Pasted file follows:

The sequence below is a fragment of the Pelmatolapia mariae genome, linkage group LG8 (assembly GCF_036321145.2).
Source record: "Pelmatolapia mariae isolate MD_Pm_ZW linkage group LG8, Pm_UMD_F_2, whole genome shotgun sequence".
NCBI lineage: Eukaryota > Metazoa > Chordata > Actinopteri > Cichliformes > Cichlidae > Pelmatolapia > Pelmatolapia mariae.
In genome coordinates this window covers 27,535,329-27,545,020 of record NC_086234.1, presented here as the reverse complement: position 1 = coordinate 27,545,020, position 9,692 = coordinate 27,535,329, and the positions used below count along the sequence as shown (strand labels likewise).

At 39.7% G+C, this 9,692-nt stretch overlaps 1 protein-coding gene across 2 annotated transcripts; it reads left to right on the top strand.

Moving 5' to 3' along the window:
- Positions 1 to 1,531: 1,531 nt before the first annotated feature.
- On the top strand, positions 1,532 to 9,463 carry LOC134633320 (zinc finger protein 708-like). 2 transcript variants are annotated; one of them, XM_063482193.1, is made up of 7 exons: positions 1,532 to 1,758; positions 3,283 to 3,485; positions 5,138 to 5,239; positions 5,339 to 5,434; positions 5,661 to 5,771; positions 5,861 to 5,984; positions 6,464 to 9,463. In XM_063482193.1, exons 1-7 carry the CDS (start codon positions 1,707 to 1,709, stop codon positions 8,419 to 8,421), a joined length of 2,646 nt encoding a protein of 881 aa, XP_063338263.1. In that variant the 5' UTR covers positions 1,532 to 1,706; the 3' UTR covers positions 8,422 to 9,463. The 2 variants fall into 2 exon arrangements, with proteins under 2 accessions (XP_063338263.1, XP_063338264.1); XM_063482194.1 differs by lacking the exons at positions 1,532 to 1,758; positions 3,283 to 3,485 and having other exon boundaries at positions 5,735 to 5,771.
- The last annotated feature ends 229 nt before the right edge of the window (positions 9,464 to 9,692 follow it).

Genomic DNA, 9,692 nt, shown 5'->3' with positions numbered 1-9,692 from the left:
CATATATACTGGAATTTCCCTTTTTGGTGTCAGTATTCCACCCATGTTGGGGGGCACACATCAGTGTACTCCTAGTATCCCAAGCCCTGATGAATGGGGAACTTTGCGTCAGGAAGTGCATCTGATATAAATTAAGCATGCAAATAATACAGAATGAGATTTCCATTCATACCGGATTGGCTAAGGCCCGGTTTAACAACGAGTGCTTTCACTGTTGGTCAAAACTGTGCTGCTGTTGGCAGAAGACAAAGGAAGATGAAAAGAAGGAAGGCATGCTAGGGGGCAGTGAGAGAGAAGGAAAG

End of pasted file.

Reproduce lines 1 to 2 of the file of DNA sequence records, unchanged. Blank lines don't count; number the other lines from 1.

The sequence below is a fragment of the Pelmatolapia mariae genome, linkage group LG8 (assembly GCF_036321145.2).
Source record: "Pelmatolapia mariae isolate MD_Pm_ZW linkage group LG8, Pm_UMD_F_2, whole genome shotgun sequence".